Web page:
Bank of America announced a $10.3 billion settlement with Fannie Mae Jan. 7 that resolves legacy mortgage repurchase claims, HousingWire reported. The bank agreed to pay Fannie $3.6 billion in cash and to repurchase $6.75 billion in residential loans it had sold to the government-sponsored enterprise.
The settlement, which applies to loans with a $1.4 trillion unpaid principal balance and resolves outstanding compensatory fees, will allow the lender to move away from legacy mortgage issues that had expanded exponentially following its acquisition of Countrywide Financial Corp.
According to HousingWire, the bank will tap both its current reserves and a $2.5 billion representations and warranties provision to pay for the settlement.
The total settlement encompasses repurchase and originations claims related to loans originated and sold to Fannie from Jan. 1, 2000 through Dec. 31, 2008. A significant number of the loans connect back to Countrywide.
Debates on the quality and performance of the mortgages became tense between the two financial institutions, HousingWire reported. In February 2012, business in this area was halted between the two entities.
The agreement also calls for Bank of America to sell the mortgage servicing rights to 2 million loans, which have an overall unpaid principal balance of $306 billion. The lender already has signed a definitive agreement with two counterparties (Nationstar Mortgage Holdings and Green Tree Servicing) for those rights, HousingWire reported.
The MSR sale includes 232,000 loans that already are 60-days late. The transfer of the MSRs will take place in stages throughout the year.
“Together, these actions described above are expected to reduce Bank of America’s pretax income by approximately $2.7 billion in the fourth quarter of 2012,” the bank said in a statement provided to HousingWire.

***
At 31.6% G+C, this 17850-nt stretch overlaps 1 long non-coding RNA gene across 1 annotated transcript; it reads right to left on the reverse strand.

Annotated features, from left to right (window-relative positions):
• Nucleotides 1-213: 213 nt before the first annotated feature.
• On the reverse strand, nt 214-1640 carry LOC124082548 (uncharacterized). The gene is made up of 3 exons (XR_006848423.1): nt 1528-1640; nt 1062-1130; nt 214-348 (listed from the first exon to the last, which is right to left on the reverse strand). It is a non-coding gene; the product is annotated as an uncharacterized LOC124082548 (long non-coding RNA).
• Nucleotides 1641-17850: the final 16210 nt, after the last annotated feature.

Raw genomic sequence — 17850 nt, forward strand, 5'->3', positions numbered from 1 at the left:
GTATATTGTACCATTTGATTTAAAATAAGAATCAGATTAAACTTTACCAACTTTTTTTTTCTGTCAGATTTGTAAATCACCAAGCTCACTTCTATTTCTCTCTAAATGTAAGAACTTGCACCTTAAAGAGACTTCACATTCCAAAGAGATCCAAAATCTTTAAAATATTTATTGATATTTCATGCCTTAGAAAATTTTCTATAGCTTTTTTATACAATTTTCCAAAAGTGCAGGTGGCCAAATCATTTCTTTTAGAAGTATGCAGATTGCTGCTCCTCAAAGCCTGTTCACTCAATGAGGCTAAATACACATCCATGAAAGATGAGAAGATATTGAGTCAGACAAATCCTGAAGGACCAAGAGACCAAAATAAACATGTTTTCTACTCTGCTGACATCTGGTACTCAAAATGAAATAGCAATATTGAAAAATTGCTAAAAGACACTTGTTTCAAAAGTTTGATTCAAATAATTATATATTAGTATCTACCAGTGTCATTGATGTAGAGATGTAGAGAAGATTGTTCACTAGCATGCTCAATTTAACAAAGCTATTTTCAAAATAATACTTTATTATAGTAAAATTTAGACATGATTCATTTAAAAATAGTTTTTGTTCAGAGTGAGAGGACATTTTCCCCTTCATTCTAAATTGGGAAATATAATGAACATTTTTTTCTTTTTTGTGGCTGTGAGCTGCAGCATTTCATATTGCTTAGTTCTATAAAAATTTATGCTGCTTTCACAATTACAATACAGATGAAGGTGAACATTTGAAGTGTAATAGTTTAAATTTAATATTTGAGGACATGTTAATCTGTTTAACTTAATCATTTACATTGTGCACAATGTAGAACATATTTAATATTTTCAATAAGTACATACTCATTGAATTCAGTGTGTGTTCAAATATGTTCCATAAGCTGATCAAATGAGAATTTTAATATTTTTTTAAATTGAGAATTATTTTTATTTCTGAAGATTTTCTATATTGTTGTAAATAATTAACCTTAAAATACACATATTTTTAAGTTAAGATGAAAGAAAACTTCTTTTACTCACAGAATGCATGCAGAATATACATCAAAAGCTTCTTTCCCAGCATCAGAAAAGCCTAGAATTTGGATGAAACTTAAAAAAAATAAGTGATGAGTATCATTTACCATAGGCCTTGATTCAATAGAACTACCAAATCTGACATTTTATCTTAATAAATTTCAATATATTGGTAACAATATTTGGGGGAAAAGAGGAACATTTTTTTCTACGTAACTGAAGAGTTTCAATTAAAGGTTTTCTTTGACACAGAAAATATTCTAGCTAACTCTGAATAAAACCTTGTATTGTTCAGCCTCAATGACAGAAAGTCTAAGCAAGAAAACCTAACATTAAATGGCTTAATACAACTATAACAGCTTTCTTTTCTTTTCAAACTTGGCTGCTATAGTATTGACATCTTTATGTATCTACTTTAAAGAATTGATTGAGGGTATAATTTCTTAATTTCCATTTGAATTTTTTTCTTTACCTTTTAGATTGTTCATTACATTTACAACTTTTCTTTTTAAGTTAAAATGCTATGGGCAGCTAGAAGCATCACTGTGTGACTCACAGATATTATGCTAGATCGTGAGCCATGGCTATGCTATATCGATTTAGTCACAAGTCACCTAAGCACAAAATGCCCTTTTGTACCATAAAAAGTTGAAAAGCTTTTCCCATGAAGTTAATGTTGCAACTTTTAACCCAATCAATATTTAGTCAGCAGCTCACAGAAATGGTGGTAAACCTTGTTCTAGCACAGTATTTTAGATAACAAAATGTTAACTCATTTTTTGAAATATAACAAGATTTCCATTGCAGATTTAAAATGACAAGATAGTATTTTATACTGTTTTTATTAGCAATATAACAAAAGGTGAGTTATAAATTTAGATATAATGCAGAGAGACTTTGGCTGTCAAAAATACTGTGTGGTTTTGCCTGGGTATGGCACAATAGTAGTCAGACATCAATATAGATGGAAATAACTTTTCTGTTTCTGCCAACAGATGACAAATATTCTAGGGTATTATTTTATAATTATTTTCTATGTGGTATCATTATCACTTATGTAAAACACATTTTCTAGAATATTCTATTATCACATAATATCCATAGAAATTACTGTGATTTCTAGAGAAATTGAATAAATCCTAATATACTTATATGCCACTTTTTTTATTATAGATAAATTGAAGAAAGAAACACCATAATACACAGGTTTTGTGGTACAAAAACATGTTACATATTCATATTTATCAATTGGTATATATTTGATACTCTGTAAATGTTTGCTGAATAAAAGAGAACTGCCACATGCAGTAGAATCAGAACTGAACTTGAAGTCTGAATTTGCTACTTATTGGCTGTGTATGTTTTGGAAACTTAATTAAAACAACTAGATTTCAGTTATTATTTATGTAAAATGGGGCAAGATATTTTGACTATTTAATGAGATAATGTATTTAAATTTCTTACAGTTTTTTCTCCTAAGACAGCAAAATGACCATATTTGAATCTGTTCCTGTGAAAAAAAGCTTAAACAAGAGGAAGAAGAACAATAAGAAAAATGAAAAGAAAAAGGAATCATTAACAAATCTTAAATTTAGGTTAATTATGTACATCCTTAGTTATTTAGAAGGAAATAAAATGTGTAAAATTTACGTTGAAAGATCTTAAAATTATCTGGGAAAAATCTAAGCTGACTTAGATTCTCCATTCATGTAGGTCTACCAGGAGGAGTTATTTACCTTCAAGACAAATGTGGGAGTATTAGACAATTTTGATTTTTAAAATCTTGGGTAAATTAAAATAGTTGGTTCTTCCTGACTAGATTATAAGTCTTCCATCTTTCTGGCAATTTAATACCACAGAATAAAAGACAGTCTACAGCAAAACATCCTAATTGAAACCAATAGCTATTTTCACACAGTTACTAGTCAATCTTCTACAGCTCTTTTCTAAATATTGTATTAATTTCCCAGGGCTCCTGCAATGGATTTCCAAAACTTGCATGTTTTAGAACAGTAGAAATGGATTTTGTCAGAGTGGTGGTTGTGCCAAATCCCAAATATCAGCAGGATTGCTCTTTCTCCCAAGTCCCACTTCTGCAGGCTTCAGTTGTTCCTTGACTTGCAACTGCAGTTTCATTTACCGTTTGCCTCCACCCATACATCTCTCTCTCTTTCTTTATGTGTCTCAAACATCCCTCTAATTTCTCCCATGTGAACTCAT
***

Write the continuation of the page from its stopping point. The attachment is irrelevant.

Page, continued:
At the same time, the deal resolves putback claims, ceases major problems tied to mortgage insurance and permits the bank to handle any outstanding exposures connected to its sales of mortgages to the GSE.
The Federal Housing Finance Agency, as conservator for Fannie Mae and Freddie Mac, approved the settlement and accepted transfer of the mortgage servicing rights to specialty servicers.
“Resolving these issues at this time is in the best interest of taxpayers and reduces uncertainty in the nation’s mortgage finance market,” said Edward J. DeMarco, FHFA acting director, HousingWire reported. “This is a major step forward in resolving issues from the past and providing greater certainty in the marketplace, which remain critical FHFA goals as conservator. I am pleased with the resolution achieved and thank everyone involved for their efforts.”
“A favorable resolution of this long-standing dispute between Fannie Mae and Bank of America is in the best interest of taxpayers,” Bradley Lerman, executive vice president and general counsel of Fannie Mae, said in a news release. “Fannie Mae has diligently pursued repurchases on loans that did not meet our standards at the time of the origination, and we are pleased to have reached an appropriate agreement to collect on these repurchase requests.”
According to the GSE’s news release, under the agreement, Bank of America will continue to assume liability for repurchase commitments stemming from specified excluded defects (e.g. Fannie Mae Charter Act violations) and some unresolved servicing and indemnification obligations. The bank also will also be responsible for select payment and additional obligations tied to mortgage insurance.